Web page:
WOOSTER, Ohio -- Cleveland-based quasar energy group has broken ground on its first integrated anaerobic digestion system, a patent-pending technology developed by the Ohio Agricultural Research and Development Center (OARDC) to increase the types of waste that can be converted to biogas for energy and fuel uses.
The integrated system, known as iADs, is currently under construction next to quasar’s Zanesville, Ohio, biodigester -- which annually processes close to 30,000 tons of agricultural and food waste and can produce 7,800 megawatt-hours of electricity. The company operates additional biodigesters in Ohio and Massachusetts, including its flagship facility on OARDC’s Wooster campus.
The novel system is called "integrated" because it adds a solid-state or "dry" biodigester to quasar's current liquid biodigester, allowing for the production of additional biogas from a number of organic materials with high solids content (such as yard trimmings, crop residue, corn silage and lignocellulosic food waste) that are not suitable to existing anaerobic digestion systems.
"iADs will allow quasar to accept and process a wider range of high-solids feedstocks, including high-volume off-spec and major market recall material -- expanding our business to offer customers a full-service solution to their waste management challenges," said Mel Kurtz, president of quasar. "The partnership with OARDC applies research to improving the way we do business."
The unique integration of technologies at the heart of iADs is the brainchild of Yebo Li, an OARDC biosystems engineer who specializes in bioenergy and bio-products. He said the new system has the potential to increase the amount of feedstock available for anaerobic digestion within a specific area, thus reducing transportation costs. It can also boost the amount of biogas generated at a biodigester.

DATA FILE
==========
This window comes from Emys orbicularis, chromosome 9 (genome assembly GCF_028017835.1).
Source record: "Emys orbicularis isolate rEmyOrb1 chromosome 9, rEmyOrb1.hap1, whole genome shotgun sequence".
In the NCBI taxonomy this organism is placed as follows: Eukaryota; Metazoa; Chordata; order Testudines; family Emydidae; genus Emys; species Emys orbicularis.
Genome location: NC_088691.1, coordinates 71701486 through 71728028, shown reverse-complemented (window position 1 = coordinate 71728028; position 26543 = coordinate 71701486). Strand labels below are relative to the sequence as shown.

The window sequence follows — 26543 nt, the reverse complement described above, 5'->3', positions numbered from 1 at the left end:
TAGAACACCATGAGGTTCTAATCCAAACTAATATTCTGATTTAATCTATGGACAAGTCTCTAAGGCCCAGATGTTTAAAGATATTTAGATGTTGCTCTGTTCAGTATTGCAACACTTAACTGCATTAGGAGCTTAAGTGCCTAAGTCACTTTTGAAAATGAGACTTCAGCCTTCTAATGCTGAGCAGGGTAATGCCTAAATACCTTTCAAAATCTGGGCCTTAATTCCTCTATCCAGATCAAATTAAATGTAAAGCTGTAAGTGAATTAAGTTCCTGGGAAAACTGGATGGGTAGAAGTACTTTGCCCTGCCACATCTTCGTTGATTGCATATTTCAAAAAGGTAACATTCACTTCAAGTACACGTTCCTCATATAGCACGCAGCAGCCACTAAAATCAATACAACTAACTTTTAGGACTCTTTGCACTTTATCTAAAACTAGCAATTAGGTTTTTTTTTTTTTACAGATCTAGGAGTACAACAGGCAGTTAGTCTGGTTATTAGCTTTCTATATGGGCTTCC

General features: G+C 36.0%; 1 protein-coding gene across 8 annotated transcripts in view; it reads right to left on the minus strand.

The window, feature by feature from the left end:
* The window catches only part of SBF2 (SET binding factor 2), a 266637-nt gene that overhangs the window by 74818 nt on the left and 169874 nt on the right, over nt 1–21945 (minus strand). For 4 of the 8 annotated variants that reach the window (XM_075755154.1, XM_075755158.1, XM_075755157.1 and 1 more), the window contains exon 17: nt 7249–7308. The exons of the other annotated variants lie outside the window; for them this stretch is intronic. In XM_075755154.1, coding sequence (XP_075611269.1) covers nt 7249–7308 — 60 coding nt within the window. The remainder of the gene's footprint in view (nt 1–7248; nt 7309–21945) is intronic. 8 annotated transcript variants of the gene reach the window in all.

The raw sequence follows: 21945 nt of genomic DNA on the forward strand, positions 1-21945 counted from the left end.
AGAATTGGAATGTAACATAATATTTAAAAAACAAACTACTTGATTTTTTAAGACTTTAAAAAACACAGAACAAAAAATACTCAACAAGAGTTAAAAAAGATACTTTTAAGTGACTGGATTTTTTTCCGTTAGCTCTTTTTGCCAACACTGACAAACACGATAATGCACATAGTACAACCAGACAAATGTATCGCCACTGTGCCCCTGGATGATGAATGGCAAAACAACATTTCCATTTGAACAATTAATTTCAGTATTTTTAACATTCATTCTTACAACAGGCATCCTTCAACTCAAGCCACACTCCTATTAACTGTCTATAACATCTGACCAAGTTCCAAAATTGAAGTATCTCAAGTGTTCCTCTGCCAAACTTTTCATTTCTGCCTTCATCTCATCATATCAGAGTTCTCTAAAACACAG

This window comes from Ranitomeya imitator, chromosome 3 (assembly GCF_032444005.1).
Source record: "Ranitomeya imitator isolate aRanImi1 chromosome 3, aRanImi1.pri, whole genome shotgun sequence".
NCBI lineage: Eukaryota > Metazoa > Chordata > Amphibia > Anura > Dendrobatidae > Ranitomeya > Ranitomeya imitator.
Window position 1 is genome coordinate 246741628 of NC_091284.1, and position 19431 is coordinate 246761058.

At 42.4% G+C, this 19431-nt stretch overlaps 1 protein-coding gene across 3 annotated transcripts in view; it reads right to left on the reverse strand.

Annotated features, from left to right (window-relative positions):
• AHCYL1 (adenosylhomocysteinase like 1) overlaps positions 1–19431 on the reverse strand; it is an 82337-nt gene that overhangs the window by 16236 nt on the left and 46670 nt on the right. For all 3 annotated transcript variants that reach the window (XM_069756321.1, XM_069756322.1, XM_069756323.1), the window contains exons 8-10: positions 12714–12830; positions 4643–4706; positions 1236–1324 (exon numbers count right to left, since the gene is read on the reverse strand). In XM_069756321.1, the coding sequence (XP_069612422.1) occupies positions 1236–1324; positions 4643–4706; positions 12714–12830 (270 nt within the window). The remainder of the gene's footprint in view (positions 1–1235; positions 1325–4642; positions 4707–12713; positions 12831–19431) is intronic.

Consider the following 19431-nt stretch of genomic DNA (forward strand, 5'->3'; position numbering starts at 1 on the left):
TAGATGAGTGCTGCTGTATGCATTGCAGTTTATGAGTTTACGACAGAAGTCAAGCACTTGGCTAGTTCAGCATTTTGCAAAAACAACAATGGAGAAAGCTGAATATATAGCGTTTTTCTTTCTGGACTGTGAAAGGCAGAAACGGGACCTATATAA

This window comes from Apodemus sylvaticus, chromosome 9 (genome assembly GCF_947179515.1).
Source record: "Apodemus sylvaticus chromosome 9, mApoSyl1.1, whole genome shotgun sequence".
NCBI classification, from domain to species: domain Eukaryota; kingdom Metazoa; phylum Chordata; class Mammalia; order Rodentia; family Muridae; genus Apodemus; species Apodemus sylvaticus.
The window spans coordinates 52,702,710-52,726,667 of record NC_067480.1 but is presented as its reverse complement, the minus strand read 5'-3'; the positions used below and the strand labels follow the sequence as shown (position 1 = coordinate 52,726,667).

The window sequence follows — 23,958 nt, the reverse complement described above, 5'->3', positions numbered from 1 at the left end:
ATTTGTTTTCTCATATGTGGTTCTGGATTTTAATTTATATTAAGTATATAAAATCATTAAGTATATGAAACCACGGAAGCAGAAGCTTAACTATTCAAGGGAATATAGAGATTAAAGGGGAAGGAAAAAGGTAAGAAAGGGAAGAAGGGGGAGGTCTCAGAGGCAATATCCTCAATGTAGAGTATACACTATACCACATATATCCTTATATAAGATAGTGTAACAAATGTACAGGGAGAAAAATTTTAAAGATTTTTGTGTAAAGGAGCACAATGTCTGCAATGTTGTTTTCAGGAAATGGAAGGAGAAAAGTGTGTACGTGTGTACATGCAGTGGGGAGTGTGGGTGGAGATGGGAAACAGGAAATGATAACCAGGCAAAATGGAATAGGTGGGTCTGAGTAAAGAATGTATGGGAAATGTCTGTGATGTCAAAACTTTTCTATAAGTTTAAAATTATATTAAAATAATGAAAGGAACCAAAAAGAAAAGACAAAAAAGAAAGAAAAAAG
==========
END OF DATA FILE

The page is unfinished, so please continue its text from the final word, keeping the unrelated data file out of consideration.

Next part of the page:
"Biogas comes from the solid nutrients present in the anaerobic digestion process," said Li, who is also a specialist with Ohio State University Extension. "Current liquid-phase anaerobic digesters used in the United States can only process up to 14 percent solids content. My system has been successfully tested with 20-35 percent solids content, substantially increasing biogas production efficiency compared to existing systems."
Because of the higher amount of solids that iADs can process, this system also generates a compost-like solid residue that can be used as fertilizer.
"This is an excellent story of how fundamental research at The Ohio State University is transferred to a private company partner for the public good and the economic prosperity of Ohio," OARDC Director Steve Slack said.
The iADs technology received a $2 million grant from the state of Ohio's Third Frontier Advanced Energy Program in 2009. Funding has also been provided by the Ohio Department of Development’s American Recovery and Reinvestment Act (ARRA) State Energy Program.
OARDC and OSU Extension are the research and outreach arms, respectively, of Ohio State's College of Food, Agricultural, and Environmental Sciences.